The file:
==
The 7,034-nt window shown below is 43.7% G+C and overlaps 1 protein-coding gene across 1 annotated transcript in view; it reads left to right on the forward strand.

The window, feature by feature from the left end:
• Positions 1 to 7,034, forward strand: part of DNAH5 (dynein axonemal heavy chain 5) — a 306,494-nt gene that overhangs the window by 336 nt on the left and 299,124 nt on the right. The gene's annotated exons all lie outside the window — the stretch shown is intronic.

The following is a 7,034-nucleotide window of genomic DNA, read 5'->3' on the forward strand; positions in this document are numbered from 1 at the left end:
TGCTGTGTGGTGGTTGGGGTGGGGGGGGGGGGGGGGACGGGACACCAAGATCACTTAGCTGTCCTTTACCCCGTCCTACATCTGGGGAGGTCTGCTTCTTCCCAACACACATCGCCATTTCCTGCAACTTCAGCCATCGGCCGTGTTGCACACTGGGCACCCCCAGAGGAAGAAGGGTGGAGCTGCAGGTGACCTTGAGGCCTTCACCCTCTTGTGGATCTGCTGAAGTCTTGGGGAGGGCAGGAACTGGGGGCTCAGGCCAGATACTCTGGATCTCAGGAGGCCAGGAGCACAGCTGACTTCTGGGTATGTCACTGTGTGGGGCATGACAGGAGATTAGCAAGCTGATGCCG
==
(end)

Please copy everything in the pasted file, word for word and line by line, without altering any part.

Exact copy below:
The 7,034-nt window shown below is 43.7% G+C and overlaps 1 protein-coding gene across 1 annotated transcript in view; it reads left to right on the forward strand.

The window, feature by feature from the left end:
• Positions 1 to 7,034, forward strand: part of DNAH5 (dynein axonemal heavy chain 5) — a 306,494-nt gene that overhangs the window by 336 nt on the left and 299,124 nt on the right. The gene's annotated exons all lie outside the window — the stretch shown is intronic.

The following is a 7,034-nucleotide window of genomic DNA, read 5'->3' on the forward strand; positions in this document are numbered from 1 at the left end:
TGCTGTGTGGTGGTTGGGGTGGGGGGGGGGGGGGGGACGGGACACCAAGATCACTTAGCTGTCCTTTACCCCGTCCTACATCTGGGGAGGTCTGCTTCTTCCCAACACACATCGCCATTTCCTGCAACTTCAGCCATCGGCCGTGTTGCACACTGGGCACCCCCAGAGGAAGAAGGGTGGAGCTGCAGGTGACCTTGAGGCCTTCACCCTCTTGTGGATCTGCTGAAGTCTTGGGGAGGGCAGGAACTGGGGGCTCAGGCCAGATACTCTGGATCTCAGGAGGCCAGGAGCACAGCTGACTTCTGGGTATGTCACTGTGTGGGGCATGACAGGAGATTAGCAAGCTGATGCCG